# I just want to make sure about a concept : What is 0/0? Usually anything divided by 0 is undefined, but a past student of mine reckons they were taught it is 1. Is there any theorem or proof of this? Thanks

Mar 28, 2016

Your student either mis-remembers or was mis-taught. (Both things happen.)

#### Explanation:

If we attempt to make $\frac{0}{0}$ equal to one (by definition or whatever), then we lose our number system.

Using what we know about multiplication, we can prove that there is only one number.

If $\frac{0}{0} = 1$, then, using the usual definition of multiplication, we get

$2 \times \frac{0}{0} = \frac{2 \times 0}{0} = \frac{0}{0} = 1$ and also

$2 \times \frac{0}{0} = 2 \times 1 = 2$, so we can prove that $1 = 2$. This is not a useful result.

In fact we can use any number $x$ in place of $2$ to show that: if $\frac{0}{0} = 1$ (and we keep our definition of multiplication) then $x = 1$.

In fact any attempt to define division by $0$ for any numerator will result in destroying the number system.

In fact we cannot even say that limits of the form $\frac{0}{0}$ evaluate to $1$ unless we are prepared to lose tangent lines and rates of change. Limits of difference quotients would all evaluate to $1$.

Mar 28, 2016

$\frac{0}{0}$ is undefined

#### Explanation:

Jim has covered this quite well, so I will add little more.

Here are some spurious proofs for illustration/consideration:

$\textcolor{w h i t e}{}$
"Proof" 1

$\frac{x}{x} = 1$ for any number $x$, so surely $\frac{0}{0} = 1$ for consistency.

Division by $0$ is always undefined.

$\textcolor{w h i t e}{}$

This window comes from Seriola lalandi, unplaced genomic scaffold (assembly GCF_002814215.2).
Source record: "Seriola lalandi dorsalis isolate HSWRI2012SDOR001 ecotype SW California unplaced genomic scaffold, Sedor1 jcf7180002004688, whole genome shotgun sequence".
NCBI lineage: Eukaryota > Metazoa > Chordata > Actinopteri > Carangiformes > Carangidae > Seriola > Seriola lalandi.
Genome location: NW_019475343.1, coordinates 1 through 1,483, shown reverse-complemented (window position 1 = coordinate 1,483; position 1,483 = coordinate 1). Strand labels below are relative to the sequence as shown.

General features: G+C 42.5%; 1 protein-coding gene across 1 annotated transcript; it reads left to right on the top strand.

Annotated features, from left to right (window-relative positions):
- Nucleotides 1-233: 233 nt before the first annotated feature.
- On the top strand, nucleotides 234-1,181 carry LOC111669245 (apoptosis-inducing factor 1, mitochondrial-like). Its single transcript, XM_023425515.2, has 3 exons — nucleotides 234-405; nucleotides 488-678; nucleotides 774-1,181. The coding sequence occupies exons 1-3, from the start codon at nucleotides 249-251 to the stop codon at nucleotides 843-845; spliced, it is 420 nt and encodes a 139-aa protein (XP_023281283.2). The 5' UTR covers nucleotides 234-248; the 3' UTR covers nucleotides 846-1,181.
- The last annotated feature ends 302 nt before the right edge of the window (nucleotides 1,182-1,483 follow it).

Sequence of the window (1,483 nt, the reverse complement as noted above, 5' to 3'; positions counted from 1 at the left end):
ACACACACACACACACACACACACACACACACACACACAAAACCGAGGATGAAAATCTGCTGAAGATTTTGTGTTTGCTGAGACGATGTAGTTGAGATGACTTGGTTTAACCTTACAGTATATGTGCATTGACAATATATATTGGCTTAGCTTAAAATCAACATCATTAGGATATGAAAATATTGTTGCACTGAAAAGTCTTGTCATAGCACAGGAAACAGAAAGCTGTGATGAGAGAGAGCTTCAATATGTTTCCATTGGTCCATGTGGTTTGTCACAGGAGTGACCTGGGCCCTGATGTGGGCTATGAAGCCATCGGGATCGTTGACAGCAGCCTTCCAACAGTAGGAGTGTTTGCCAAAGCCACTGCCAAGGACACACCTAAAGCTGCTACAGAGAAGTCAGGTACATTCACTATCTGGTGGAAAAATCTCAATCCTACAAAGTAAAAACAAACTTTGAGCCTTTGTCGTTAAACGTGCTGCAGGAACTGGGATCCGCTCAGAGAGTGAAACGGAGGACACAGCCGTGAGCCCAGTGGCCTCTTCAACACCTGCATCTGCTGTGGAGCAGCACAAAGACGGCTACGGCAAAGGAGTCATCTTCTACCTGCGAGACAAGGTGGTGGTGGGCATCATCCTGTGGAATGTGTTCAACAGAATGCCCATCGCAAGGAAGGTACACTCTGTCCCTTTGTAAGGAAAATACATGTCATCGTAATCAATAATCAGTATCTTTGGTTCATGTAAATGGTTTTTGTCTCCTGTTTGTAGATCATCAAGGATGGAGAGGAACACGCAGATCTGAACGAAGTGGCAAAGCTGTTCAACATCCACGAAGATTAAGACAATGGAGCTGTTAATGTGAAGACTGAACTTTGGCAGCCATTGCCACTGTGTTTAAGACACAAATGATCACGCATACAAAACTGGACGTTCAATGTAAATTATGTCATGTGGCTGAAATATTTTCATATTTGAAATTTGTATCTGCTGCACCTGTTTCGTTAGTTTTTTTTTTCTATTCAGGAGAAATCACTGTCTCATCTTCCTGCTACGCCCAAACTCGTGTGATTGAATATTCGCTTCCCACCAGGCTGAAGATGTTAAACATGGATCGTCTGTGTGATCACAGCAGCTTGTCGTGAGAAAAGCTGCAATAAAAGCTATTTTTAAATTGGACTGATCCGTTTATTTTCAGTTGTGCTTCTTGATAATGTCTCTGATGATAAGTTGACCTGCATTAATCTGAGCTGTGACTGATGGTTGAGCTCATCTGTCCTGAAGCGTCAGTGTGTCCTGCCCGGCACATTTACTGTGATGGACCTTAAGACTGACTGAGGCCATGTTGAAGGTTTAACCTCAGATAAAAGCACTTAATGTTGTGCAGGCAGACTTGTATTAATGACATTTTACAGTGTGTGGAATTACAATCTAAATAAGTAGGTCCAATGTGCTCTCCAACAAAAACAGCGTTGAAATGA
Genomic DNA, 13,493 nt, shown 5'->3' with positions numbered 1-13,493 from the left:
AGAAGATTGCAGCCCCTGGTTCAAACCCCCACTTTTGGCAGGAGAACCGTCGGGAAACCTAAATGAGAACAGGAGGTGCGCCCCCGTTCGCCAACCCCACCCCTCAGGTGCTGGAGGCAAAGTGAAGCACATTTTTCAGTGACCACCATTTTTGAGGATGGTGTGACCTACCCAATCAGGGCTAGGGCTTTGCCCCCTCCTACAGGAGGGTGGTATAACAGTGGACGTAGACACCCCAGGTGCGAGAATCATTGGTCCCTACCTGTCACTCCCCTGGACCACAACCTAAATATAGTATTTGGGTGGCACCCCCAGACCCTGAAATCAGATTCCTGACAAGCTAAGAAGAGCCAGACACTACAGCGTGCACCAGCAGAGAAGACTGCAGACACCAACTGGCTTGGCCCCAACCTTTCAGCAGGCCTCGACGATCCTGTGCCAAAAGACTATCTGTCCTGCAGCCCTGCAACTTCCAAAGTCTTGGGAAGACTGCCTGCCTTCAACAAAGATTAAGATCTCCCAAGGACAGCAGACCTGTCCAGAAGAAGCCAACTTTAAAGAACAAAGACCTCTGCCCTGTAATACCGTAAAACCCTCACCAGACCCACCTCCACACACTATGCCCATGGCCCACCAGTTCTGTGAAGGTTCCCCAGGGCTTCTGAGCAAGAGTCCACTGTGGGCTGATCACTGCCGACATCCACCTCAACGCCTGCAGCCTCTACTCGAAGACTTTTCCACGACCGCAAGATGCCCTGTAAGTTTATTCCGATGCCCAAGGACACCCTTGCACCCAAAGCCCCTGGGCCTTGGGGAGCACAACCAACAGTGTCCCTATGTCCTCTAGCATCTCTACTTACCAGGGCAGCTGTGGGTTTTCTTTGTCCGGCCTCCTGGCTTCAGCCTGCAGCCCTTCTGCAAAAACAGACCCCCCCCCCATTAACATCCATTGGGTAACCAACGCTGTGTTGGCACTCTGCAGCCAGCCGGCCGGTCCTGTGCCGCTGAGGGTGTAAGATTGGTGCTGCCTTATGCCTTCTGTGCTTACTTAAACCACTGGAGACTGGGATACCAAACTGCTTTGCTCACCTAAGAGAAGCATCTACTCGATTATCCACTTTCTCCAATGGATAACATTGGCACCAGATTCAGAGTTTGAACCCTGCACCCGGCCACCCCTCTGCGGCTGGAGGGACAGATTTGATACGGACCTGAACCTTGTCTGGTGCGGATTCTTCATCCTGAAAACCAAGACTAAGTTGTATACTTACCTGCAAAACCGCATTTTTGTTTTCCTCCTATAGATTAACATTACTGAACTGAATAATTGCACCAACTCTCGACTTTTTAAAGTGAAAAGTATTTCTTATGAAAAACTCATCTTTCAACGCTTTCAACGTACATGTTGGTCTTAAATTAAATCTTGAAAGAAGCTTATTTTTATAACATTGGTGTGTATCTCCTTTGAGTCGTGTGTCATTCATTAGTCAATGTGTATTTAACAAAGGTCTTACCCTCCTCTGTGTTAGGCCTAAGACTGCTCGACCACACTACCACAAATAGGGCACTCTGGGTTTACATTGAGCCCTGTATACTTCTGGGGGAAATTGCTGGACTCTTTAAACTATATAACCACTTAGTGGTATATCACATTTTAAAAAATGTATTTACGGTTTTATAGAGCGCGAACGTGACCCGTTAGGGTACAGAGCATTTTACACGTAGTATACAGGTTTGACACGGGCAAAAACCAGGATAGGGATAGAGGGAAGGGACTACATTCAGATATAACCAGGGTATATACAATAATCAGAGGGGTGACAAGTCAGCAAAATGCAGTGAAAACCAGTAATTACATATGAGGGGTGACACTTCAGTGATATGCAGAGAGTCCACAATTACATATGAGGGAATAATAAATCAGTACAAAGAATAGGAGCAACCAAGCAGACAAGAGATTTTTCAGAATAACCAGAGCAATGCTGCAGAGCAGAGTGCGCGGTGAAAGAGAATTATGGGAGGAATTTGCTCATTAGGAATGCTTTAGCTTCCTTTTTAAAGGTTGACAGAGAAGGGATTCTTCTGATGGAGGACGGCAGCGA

"Proof" 2

${x}^{0} = 1$ for any number $x$

So $\frac{x}{x} = {x}^{1} \cdot {x}^{- 1} = {x}^{1 - 1} = {x}^{0} = 1$ for any $x$, in particular $0$

This is a thinly disguised attempt to justify $\frac{0}{0} = 1$ using the convention that ${0}^{0} = 1$, just like ${x}^{0} = 1$ for any $x \ne 0$

Mar 29, 2016

The question asks to prove/disprove something which was never defined.

#### Explanation:

This is how I was taught.

The problem has been posed with the assumption that dividing by 0 is a legitimate operation.

By definition, division operation is opposite of multiplication operation. e.g.,

If $c$ times $b$ equals $a$, can be written symbolically as

$c \times b = a$
then $a$ divided by $b$ equals $c$, can be written as

$\frac{a}{b} = c$ for all values of $b$ except for $b = 0$.
We must remember that $a , b \mathmr{and} c$ are unique numbers.

Division with 0 was never defined.

Moreover, the answer resides in the question itself.
Usually anything divided by 0 is undefined

and 'anything' includes all numbers including 0

The ancient Samskrit text which is treated as definition of zero also did/does not talk of division by zero. Mar 31, 2016

I agree that $\frac{0}{0}$ is undefined
but it raises the question of whether it is (arbitrarily) definable.

#### Explanation:

If division is defined as the opposite of multiplication
so that $a \div b = c$ means $c \times b = a$
then
$\textcolor{w h i t e}{\text{XXX}} a \div 0$ for $a \ne 0$
is quite different from
$\textcolor{w h i t e}{\text{XXX}} a \div 0$ for $a = 0$

If $a \ne 0$ then there is no possible value that could be defined for $c$ such that
$\textcolor{w h i t e}{\text{XXX}} c \times 0 = a$
however if $a = 0$ we could define $c$ to be some (perhaps arbitrary) value and maintain consistency.

Sep 14, 2016

$\frac{0}{0}$ is undefined

#### Explanation:

$\frac{0}{0}$ is undefined..

One could explain this by saying there are 3 rules in place here.

"Zero divided by anything is equal to 0"

$\frac{0}{5} = 0 , \text{ "0/25 = 0, " } \frac{0}{- 14} = 0$ etc

"Anything divided by itself is equal to 1.

$\frac{5}{5} = 1 , \text{ "37/37 = 1, " } \frac{- 12}{- 12} = 1$ etc

"Division by 0 is not permissible/undefined"
Dividing by 0 actually gives infinity as the answer, but infinity is not a number.

So, we have 3 possible answers using valid maths concepts.

So which is it? "Is" 0/0 =0?," Is" 0/0 = 1?" Is" 0/0= "infinity"?

No-one knows, so it best to just say that $\frac{0}{0}$ is undefined.